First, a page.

Snapchat has added more tools to integrate its platform with third-party companies, by extending its Creative Kit to the web. Previously only available for mobile apps, it now allows website owners to add a ‘Share to Snapchat’ buttons to their sites, so that Snappers can, well, share the content to Snapchat. Each Snap shared with the buttons will contain a custom-branded sticker or GIF, along with a link to drive content back to the originating site. Initial partners for the rollout of Creative Kit for Web include Buzzfeed and Vice.

TikTok looks to creators for new safety videos
TikTiok has tapped some of its most popular creators to make safety-focused videos. Intended to drive awareness of TikTok’s safety and privacy features and illustrate how to use them, the films explain things like blocking, filtering comments and protecting private information. TikTok director of creator community Kudzi Chikumbu said: “Our in-app controls are designed to keep TikTok welcoming for everyone, and we love showcasing these creators’ enthusiasm to help keep our community safe.”

‘Women of Impact’ take over National Geographic’s Instagram
More than 30 female photographers took over National Geographic‘s Instagram account last week, posting content focused on women, both in the grid and in Stories. It’s part of the publication’s Women of Impact month, highlighted by the November issue of its magazine, which was the first to be written and photographed exclusively by women. Here’s an example of the work on show – head over to @natgeo for more.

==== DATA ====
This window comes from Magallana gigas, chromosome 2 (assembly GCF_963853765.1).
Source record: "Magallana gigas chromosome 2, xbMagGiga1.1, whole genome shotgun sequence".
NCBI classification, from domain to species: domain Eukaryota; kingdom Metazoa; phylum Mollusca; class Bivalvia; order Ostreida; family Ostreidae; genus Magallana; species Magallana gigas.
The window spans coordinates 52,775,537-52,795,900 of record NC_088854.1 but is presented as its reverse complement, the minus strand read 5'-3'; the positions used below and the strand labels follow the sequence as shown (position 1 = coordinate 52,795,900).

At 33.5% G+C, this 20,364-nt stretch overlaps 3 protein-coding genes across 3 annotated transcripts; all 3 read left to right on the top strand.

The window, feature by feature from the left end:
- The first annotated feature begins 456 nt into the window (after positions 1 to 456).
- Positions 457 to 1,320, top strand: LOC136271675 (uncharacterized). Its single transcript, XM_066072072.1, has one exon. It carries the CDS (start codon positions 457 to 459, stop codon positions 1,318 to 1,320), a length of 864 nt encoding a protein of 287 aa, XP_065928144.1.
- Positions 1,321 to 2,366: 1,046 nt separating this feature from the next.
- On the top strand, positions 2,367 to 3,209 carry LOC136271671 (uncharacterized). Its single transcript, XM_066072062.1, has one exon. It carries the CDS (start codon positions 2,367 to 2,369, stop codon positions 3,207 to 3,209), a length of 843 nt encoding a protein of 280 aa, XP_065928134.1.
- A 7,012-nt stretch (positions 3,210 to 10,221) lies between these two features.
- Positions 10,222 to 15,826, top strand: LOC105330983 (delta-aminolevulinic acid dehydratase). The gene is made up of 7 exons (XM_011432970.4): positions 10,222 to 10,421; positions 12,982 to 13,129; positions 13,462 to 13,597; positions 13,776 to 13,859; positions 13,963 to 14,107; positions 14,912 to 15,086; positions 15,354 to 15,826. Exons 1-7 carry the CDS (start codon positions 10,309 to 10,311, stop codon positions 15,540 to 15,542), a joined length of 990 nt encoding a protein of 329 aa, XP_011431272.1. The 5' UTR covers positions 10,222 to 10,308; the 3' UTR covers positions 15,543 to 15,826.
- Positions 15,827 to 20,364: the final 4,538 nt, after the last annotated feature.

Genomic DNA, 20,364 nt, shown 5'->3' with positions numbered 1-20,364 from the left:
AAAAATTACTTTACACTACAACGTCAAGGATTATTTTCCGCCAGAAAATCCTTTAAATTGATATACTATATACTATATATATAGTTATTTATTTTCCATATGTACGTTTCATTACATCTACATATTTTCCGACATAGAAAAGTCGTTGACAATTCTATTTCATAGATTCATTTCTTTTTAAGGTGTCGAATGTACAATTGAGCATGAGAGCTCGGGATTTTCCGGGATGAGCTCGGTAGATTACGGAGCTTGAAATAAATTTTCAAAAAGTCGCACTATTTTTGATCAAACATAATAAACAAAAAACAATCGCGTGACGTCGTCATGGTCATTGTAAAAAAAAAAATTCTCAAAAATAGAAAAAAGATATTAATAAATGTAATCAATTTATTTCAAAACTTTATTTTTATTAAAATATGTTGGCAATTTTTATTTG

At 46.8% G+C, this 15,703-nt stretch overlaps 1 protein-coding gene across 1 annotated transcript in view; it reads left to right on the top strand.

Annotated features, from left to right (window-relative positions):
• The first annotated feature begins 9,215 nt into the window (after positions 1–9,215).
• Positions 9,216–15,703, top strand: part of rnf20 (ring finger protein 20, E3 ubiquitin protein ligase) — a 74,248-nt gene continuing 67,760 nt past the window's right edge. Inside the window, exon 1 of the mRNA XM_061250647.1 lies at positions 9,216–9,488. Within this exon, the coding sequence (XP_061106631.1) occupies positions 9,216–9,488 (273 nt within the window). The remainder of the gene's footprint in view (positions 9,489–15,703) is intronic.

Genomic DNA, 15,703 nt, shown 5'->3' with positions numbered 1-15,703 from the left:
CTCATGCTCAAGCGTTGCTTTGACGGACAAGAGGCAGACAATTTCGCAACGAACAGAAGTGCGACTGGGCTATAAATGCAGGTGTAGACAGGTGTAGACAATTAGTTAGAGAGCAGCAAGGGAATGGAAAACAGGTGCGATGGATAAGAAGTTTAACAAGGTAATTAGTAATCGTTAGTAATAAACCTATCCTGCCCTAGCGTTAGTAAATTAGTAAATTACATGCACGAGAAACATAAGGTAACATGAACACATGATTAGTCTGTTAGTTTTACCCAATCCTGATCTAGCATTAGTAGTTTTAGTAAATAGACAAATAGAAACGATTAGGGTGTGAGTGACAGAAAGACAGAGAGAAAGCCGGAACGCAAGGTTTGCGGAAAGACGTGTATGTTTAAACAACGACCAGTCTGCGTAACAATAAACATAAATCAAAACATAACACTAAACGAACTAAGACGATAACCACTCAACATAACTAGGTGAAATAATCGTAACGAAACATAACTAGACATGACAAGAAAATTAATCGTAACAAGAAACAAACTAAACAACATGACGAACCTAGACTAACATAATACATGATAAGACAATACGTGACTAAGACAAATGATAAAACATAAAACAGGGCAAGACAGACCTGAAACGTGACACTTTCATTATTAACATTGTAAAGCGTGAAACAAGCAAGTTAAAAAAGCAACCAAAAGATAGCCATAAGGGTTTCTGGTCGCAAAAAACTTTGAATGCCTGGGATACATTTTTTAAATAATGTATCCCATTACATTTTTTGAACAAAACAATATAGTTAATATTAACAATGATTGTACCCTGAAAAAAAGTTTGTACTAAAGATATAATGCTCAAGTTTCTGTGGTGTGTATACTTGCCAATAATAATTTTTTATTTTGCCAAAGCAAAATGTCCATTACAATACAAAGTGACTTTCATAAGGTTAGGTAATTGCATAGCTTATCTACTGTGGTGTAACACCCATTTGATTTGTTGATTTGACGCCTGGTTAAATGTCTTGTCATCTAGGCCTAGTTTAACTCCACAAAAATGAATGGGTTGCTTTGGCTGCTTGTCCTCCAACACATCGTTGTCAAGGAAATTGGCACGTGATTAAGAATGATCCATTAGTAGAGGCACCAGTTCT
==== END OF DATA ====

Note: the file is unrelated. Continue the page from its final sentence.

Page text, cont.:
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Photo by Stephanie Sinclair @stephsinclairpix | A student holds a small chalkboard while attending a school for girls in Pakistan. Every day girls face barriers to education caused by poverty, cultural norms and practices, poor infrastructure, violence, and fragility. But girls’ education goes beyond getting girls into school. It is also about ensuring that girls learn and feel safe while in school so they can complete all levels of education with the skills to effectively compete in the labor market. They must also learn the social-emotional and life skills necessary to navigate and adapt to a changing world; make decisions about their own lives; and contribute to their communities and the world. According to UNESCO estimates, 130 million girls between the ages of six and 17 are out of school and 15 million girls of primary school age—half of them in sub-Saharan Africa—will never enter a classroom. For more images, follow me @stephsinclairpix @tooyoungtowed. #letgirlslearn #girls #women #educationisaright Nat Geo is celebrating women who fearlessly push boundaries and inspire the next generation of changemakers. For a week, all of our posts and stories on @natgeo were photographed by women, about women. Use #NatGeoWomenofImpact to share how a woman in your life has empowered you.

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Watch this space…
LinkedIn refreshes its daily morning news update; Pinterest rolls out updated Pin format; LinkedIn grows both revenue and engagement; Instagram adds a new IGTV ‘Series’ option and bans ‘plastic surgery’ filters.